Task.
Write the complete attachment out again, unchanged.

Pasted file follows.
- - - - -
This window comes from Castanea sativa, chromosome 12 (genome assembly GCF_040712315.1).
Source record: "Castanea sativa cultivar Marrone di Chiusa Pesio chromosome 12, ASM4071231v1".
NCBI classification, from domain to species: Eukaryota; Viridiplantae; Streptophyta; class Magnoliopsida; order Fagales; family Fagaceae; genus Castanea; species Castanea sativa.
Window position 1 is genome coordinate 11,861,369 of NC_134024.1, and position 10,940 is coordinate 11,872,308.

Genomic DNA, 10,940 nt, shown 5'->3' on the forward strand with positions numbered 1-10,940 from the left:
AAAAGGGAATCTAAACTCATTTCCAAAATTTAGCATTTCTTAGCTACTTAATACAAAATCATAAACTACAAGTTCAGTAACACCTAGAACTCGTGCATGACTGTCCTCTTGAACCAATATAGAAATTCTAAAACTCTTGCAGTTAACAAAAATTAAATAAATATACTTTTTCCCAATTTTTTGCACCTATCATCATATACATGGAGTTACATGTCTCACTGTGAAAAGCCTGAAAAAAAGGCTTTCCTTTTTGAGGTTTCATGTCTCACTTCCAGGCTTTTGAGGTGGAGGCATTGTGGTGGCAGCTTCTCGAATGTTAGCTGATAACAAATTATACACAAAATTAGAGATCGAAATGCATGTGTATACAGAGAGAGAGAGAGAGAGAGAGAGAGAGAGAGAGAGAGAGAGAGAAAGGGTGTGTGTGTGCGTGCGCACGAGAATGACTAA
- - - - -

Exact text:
This window comes from Castanea sativa, chromosome 12 (genome assembly GCF_040712315.1).
Source record: "Castanea sativa cultivar Marrone di Chiusa Pesio chromosome 12, ASM4071231v1".
NCBI classification, from domain to species: Eukaryota; Viridiplantae; Streptophyta; class Magnoliopsida; order Fagales; family Fagaceae; genus Castanea; species Castanea sativa.
Window position 1 is genome coordinate 11,861,369 of NC_134024.1, and position 10,940 is coordinate 11,872,308.

Genomic DNA, 10,940 nt, shown 5'->3' on the forward strand with positions numbered 1-10,940 from the left:
AAAAGGGAATCTAAACTCATTTCCAAAATTTAGCATTTCTTAGCTACTTAATACAAAATCATAAACTACAAGTTCAGTAACACCTAGAACTCGTGCATGACTGTCCTCTTGAACCAATATAGAAATTCTAAAACTCTTGCAGTTAACAAAAATTAAATAAATATACTTTTTCCCAATTTTTTGCACCTATCATCATATACATGGAGTTACATGTCTCACTGTGAAAAGCCTGAAAAAAAGGCTTTCCTTTTTGAGGTTTCATGTCTCACTTCCAGGCTTTTGAGGTGGAGGCATTGTGGTGGCAGCTTCTCGAATGTTAGCTGATAACAAATTATACACAAAATTAGAGATCGAAATGCATGTGTATACAGAGAGAGAGAGAGAGAGAGAGAGAGAGAGAGAGAGAGAGAGAGAAAGGGTGTGTGTGTGCGTGCGCACGAGAATGACTAA